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Thursday, May 26, 2016

October is Breast Cancer Awareness month

Wednesday, October 10, 2012

Mary George, RT R, M, CT, is one of three technicians at Cox Monett Hospital who perform mammography screenings each week. George has been working in the radiology lab for over 30 years, and said there have been many improvements in the field over the years. She is pictured with the General Electric Seno Essential machine which is used during mammogram screenings. [Times Photo by Melonie Roberts] [Order this photo]
Breast cancer is still one of the leading causes of death among women over any other type of cancer. Statistics indicate that a woman's risk doubles if she has a first degree relative, a mother, sister or daughter, who has been diagnosed.

Approximately one in eight women in the United States will develop breast cancer over the course of her lifetime. Early detection remains the primary method of survival. The earlier the cancer is detected and treated, the greater the chance of survival.

"We offer mammogram screenings at Cox Monett Hospital Monday through Friday," said Mary George, RT (R), (M), (CT). We have three techs on staff who perform mammograms. It's about a 30-minute process and it can save lives."

The machine used to conduct the screening, the General Electric Seno Essential, compresses the tissue, which is scanned and x-rayed. The film is sent to the breast clinic in Springfield, where a radiologist reads it and sends the report back to the patient's primary physician.

"These screenings are for basic, annual exams," George said. "If a patient has already experienced problems or suspects a lump, they have to go to their primary physician and get a referral for a diagnostic screening, which is not what we do here at Cox-Monett."

The process is a little uncomfortable, according to George.

"But what's the price of a little pain if it saves your life, or your mother or sister's life?" she asked. "It's nothing."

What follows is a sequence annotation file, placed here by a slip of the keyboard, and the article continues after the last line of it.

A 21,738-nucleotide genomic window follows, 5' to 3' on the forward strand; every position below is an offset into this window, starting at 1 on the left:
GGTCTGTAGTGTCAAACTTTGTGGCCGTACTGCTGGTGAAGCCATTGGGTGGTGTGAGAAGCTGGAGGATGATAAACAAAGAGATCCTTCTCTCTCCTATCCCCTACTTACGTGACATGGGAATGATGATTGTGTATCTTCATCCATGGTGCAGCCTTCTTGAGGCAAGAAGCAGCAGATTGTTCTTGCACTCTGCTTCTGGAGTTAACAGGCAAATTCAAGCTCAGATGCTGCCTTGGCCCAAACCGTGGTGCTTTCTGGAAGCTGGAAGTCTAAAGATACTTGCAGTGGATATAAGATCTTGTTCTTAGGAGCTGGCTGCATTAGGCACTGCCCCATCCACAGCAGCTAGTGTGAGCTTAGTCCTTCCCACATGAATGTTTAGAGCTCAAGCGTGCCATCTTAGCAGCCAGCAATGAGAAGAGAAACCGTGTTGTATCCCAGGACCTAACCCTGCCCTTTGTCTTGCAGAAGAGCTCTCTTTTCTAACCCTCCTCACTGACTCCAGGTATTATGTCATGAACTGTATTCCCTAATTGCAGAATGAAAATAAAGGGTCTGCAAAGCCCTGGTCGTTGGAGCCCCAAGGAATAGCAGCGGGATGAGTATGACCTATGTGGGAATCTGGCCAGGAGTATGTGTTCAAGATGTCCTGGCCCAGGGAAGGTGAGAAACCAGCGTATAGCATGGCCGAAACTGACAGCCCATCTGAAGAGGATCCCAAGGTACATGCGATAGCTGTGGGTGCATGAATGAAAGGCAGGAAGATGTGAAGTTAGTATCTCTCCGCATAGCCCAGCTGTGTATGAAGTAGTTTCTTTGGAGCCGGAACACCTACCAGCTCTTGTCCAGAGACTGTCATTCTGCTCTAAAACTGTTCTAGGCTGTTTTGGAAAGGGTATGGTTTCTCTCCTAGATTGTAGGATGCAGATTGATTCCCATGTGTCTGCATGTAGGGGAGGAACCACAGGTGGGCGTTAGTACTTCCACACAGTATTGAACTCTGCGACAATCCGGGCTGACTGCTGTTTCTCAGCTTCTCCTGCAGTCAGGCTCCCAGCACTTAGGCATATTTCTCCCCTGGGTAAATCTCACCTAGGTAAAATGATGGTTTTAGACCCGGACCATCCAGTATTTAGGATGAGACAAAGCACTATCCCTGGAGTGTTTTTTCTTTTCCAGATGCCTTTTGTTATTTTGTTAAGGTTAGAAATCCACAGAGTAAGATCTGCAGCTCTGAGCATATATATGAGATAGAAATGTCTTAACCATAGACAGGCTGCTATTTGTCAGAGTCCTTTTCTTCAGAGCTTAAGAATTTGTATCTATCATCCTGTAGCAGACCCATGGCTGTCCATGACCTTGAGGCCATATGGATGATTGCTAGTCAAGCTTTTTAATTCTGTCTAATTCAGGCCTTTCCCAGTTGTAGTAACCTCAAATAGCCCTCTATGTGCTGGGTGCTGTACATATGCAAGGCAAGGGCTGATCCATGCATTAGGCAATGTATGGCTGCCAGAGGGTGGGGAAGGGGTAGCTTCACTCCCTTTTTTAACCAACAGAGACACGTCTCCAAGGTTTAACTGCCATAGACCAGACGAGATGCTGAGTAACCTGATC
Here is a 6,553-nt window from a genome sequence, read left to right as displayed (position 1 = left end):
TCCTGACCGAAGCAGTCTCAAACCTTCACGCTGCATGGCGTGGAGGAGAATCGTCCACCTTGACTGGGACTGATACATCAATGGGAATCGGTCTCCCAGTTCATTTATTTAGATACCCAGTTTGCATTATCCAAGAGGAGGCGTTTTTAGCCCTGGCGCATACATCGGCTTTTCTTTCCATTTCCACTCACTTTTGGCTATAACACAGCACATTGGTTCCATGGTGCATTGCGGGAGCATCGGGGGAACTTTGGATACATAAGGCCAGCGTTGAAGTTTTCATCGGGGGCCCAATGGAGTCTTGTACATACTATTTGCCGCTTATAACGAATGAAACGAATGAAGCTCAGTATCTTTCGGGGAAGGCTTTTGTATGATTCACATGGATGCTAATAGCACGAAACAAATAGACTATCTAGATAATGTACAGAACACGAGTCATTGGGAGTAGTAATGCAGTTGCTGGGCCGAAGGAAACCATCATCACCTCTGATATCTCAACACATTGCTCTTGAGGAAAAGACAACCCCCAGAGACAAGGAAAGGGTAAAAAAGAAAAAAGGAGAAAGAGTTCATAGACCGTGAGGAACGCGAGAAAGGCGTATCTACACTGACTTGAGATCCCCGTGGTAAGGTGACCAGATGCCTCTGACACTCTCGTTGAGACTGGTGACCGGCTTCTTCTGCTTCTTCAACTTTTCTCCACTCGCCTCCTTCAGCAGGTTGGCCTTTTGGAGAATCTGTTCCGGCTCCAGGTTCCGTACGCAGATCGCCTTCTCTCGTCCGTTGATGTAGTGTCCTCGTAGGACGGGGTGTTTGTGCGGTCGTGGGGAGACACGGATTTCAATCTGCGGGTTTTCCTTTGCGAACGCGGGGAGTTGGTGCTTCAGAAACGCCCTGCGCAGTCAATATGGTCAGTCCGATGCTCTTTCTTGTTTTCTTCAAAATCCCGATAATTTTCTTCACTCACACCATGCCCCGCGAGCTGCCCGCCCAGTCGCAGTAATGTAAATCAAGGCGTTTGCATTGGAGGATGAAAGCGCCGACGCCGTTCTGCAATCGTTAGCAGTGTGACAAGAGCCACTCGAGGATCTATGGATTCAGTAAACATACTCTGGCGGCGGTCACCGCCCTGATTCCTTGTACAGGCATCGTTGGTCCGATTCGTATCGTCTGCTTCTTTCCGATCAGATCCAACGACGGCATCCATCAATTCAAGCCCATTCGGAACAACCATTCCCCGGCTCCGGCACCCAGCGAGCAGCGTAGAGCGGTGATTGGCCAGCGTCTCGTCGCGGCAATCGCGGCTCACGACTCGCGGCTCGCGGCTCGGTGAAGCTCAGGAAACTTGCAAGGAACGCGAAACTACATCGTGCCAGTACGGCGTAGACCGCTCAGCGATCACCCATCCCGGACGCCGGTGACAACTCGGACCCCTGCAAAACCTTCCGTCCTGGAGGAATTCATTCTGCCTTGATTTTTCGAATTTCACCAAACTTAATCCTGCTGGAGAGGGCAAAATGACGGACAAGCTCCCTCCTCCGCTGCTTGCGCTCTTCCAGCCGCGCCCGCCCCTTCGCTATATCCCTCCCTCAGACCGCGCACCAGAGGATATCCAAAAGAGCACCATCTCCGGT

Women over the age of 40 are recommended to have an annual mammogram, along with a clinical breast exam, conducted by a health care professional every year. These exams are in addition to the monthly self-exams that everyone, from age 20 and older, should be performing.

Women who have a history of breast cancer in the family should set up a breast exam schedule with their primary care physician.

"Women need to feel for lumps and look for unusual discharge," George said. "If those are found, they should schedule a visit with their doctor immediately."

Typical signs of breast cancer include a lump or thickening, especially a lump that does not go away and doesn't seem to change in the way it feels.

"Often, the lump can be a cyst or other condition, and not cancer at all," George said.

Other signs to look for include swelling, puckering, redness or soreness of the skin.

If a doctor suspects cancer, a biopsy will be ordered and the tissue examined. If the test is positive, the patient and her doctor can discuss treatment options, cancer specialists, friends and family members.

"A lot of people are scared to get their first mammogram," George said. "We try to make it as comfortable as possible so they will come back again."

Occasionally, people will return to the hospital and tell George what their tests have revealed.

"Most of the time, if they are referred to another doctor, I don't see them again," she said.

Lab staff at Cox Monett can schedule mammogram appointments during regular business hours, Monday through Friday.

"We generally get busy around October and November," George said. "The increased numbers usually coincide with the Breast Cancer Awareness campaign."

For more information or to schedule an appointment, call 354-1137. At the time of the appointment, patients need to provide insurance or method of payment.

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